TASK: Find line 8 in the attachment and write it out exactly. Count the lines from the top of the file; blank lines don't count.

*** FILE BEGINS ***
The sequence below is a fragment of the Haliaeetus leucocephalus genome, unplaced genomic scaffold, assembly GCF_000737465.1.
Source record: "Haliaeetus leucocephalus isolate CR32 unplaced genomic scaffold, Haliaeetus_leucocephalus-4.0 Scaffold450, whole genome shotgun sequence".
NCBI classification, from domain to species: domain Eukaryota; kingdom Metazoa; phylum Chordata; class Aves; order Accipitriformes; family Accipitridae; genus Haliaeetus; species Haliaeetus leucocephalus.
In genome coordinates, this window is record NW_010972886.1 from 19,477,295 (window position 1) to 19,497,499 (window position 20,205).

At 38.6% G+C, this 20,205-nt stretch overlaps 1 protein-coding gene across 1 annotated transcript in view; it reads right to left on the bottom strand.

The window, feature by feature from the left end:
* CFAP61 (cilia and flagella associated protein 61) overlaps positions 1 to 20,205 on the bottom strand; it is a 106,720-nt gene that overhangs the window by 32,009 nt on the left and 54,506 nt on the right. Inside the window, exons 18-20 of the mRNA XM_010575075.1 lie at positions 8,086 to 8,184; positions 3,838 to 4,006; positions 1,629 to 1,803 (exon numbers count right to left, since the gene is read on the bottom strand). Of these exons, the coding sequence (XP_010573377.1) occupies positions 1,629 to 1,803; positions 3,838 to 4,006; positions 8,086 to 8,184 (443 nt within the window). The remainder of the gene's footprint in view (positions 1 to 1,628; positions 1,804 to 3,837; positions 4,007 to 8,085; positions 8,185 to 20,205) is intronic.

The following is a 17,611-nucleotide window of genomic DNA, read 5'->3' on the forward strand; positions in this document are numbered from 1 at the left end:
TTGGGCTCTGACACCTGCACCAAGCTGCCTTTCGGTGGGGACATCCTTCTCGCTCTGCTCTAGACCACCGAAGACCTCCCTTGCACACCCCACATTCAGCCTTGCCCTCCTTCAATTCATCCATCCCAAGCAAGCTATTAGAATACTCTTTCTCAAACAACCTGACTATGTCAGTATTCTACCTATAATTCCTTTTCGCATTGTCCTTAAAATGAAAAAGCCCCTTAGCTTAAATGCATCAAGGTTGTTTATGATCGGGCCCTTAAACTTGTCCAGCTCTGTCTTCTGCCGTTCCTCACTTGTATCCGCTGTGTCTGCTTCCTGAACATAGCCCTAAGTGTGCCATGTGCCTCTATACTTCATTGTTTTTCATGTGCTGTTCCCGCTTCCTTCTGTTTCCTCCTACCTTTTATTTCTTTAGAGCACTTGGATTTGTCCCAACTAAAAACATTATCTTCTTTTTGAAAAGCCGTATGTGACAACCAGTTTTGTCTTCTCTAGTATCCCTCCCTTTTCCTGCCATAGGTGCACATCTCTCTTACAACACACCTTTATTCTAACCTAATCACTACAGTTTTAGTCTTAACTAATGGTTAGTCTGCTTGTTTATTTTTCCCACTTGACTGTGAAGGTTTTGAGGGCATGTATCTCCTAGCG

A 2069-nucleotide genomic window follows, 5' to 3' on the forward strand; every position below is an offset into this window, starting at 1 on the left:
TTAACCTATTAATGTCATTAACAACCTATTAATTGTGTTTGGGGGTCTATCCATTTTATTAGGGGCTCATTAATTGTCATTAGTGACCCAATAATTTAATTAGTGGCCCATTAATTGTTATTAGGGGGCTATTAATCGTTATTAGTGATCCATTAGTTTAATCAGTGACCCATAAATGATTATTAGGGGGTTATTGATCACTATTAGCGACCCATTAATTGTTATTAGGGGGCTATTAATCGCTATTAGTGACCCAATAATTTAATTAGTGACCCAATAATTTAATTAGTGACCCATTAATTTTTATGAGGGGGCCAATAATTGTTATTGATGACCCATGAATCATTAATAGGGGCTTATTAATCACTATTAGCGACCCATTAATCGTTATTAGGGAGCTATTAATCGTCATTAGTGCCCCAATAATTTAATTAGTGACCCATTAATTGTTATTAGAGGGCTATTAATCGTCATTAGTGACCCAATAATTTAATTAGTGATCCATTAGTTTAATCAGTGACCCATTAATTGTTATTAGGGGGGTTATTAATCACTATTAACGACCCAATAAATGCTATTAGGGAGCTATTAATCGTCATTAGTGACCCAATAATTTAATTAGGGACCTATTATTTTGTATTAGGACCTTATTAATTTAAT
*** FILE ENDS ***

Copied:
The following is a 17,611-nucleotide window of genomic DNA, read 5'->3' on the forward strand; positions in this document are numbered from 1 at the left end: